Murkowski pushes Alaska hire

Posted: Tuesday, November 18, 2003

JUNEAU Gov. Frank Murkowski is pushing for companies to increase the percentage of Alaskans on their payrolls.

He raised the issue during a speech in Anchorage before the Association of General Contractors, a construction trade group, asking employers to pledge to maintain a 90 percent Alaska work force.

Alaska's construction industry accounted for more than 28,000 jobs in 2002, according to statistics from the state Department of Labor and Workforce Development. More than 20 percent of those jobs were filled by out-of-state workers.

Labor Commissioner Greg O'Claray said the administration plans to push for more Alaskans working in industries that traditionally count on out-of-state workers and emphasize keeping wages in the state.

The initiative is targeted at the construction, oil and gas, mining, seafood, forest products and tourism industries.

The Alaska Legislature has passed laws in previous years to require companies to hire more in-state residents, but those laws have been struck down by courts. The state can require the 90 percent in-state hire for some public works projects.

But O'Claray said the administration is considering legislation in January to enact an Alaska hire initiative that would pass muster with the courts.

In addition, he said the administration can use its ''bully pulpit'' to increase the number of jobs going to Alaskans.

''When you take an initiative elevated to the governor's office level and he talks about local hire at every Cabinet meeting we've got the horsepower we need to influence employers. It's in their best interest,'' O'Claray said.

The labor department doesn't track figures on specific companies, but does gather statistics on employment within industries.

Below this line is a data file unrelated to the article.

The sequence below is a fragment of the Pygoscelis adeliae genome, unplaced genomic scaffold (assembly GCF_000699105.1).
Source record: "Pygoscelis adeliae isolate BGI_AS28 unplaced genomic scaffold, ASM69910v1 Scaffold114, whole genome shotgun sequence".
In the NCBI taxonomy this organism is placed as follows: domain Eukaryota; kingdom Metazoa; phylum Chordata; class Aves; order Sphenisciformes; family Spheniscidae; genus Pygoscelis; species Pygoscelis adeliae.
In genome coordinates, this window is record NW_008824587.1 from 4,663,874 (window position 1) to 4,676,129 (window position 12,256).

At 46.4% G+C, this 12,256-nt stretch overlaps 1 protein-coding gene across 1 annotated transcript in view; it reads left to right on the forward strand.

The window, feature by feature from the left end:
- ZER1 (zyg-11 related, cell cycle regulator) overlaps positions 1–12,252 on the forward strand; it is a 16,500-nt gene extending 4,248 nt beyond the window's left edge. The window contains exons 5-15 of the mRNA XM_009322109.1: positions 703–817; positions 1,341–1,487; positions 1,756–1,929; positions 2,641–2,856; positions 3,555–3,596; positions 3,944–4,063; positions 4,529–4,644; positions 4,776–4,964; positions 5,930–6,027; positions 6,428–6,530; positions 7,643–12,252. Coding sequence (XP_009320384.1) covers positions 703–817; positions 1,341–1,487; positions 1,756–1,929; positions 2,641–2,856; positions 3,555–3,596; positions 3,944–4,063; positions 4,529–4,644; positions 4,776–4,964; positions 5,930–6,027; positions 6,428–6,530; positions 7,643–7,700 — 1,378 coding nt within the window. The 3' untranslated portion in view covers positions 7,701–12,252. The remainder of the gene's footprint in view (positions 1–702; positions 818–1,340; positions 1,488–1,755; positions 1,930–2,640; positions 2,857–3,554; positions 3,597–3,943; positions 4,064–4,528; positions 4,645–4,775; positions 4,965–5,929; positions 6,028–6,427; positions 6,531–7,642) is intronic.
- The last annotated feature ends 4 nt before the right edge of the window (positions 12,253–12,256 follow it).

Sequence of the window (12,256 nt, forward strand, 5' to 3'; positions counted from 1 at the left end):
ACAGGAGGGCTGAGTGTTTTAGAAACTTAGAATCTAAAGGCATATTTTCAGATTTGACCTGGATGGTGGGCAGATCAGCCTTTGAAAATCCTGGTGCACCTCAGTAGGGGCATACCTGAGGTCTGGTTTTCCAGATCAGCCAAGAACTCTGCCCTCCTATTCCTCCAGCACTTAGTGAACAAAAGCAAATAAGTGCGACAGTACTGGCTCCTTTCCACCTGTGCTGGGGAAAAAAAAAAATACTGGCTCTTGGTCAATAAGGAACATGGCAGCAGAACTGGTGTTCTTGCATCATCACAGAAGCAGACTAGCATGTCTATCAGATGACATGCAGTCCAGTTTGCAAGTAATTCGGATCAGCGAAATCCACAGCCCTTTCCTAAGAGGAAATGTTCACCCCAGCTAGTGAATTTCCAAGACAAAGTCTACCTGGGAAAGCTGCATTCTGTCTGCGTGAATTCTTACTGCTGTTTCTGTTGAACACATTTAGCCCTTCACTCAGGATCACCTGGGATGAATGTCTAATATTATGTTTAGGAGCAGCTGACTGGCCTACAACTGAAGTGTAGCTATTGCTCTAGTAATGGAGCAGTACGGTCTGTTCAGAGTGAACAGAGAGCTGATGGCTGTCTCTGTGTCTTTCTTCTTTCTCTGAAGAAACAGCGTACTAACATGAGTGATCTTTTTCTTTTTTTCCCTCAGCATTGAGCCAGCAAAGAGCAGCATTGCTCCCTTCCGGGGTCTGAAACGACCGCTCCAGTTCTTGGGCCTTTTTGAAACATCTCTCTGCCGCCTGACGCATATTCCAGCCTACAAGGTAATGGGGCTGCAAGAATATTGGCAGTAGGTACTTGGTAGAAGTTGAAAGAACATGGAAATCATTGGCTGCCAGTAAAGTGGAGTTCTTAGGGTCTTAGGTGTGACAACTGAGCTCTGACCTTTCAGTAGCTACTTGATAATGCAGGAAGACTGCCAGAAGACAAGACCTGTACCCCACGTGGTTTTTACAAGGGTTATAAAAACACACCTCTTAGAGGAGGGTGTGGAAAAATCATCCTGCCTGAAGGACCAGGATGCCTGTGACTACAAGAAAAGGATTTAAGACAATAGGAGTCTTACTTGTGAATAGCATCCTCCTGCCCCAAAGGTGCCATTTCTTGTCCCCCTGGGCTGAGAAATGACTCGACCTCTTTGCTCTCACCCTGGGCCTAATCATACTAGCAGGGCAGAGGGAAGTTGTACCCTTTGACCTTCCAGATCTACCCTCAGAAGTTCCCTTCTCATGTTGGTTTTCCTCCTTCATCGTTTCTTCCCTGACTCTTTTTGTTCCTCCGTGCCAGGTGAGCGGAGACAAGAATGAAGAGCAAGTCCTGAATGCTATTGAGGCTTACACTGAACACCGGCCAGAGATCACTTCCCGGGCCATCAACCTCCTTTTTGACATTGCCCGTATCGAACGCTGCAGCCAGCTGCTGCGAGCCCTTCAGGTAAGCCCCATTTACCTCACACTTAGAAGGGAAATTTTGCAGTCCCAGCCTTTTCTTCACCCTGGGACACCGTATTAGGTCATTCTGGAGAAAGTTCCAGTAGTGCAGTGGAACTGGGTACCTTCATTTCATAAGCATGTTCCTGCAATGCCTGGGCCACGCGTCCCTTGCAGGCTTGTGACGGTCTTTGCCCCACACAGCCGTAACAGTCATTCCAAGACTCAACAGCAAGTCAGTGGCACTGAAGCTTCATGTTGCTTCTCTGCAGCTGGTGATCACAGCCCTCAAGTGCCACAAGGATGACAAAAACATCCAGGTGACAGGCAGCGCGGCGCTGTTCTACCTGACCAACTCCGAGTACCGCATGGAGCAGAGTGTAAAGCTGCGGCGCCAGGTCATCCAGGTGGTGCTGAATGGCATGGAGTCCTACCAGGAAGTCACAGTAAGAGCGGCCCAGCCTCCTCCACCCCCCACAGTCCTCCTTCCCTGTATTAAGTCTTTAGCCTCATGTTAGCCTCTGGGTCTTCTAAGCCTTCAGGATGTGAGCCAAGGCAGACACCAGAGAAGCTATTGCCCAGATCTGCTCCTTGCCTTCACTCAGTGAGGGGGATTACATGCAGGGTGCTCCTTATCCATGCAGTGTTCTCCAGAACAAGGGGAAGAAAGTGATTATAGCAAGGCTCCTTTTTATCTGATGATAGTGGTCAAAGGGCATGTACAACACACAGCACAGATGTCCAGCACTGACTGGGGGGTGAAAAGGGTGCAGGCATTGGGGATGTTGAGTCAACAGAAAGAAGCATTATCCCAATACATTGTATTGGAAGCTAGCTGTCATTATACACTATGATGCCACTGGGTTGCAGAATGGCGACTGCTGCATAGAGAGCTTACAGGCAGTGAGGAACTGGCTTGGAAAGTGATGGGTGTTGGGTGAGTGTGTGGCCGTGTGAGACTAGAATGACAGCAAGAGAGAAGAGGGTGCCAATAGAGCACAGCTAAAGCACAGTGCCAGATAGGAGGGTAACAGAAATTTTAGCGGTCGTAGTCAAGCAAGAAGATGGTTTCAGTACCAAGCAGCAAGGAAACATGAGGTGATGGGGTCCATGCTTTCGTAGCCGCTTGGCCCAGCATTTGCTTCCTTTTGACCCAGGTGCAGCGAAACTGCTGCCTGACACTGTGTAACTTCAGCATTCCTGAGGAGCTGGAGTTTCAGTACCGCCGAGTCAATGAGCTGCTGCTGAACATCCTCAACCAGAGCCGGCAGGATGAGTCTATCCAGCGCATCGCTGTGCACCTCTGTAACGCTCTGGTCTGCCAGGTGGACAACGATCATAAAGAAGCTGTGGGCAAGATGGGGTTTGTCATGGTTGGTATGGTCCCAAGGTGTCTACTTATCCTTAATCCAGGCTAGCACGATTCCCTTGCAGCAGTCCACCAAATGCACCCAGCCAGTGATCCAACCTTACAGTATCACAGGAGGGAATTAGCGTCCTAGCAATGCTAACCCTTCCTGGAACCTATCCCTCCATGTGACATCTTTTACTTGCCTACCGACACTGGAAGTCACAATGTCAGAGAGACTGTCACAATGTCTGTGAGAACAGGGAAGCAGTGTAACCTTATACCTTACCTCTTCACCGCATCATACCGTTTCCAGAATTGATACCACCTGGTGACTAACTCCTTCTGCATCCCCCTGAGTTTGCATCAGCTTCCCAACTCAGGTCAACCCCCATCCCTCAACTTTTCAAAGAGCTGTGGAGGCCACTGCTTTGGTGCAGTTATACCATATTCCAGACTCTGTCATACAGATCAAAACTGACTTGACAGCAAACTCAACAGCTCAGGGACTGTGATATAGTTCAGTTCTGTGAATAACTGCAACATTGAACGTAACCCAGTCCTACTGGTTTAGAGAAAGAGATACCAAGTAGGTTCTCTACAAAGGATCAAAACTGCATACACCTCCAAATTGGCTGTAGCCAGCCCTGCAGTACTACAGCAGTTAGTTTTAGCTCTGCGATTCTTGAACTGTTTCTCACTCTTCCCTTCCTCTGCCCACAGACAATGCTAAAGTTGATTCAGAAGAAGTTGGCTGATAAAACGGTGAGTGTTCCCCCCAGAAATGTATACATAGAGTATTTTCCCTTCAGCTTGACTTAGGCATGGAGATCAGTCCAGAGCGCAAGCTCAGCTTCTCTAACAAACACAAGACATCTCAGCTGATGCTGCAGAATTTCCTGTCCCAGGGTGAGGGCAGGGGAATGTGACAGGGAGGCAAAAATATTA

Preliminary figures from 2002 are being compiled for a report due in January. They show:

About 25 percent of the oil industry's work force is from out of state.

Non-Alaskans make up about 70 percent of the work force in the seafood processing industry, but earn 60 percent of the wages. ''That's an indicator that the higher paying jobs are going to local residents in many cases,'' O'Claray said.

The University of Alaska employs more than 9,500 people and about 10.6 percent of its work force is nonresidents.

The administration has talked to UA officials about increasing the number of jobs going to Alaskans, O'Claray said, adding ''state government cannot talk out of both sides of their mouth.''

Murkowski cited a report by Commonwealth North that showed 68,000 nonresident workers earned more than $1 billion in wages in 2001.

Officials in the construction and seafood processing industries which have traditionally relied on a large number of out-of-state workers expressed support for the idea.

''While we agree with the goal, getting there is going to be hard,'' said Richard Cattanach, executive director of the Association of General Contractors.

Glenn Reed, president of the Pacific Seafood Processors Association, said the industry's problem has not been finding jobs for Alaskans, but the reverse.

''Most of the jobs are entry-level jobs, a high percentage of them,'' Reed said. ''I would say it has been difficult over the years to find Alaskans to go to remote seafood jobs.''

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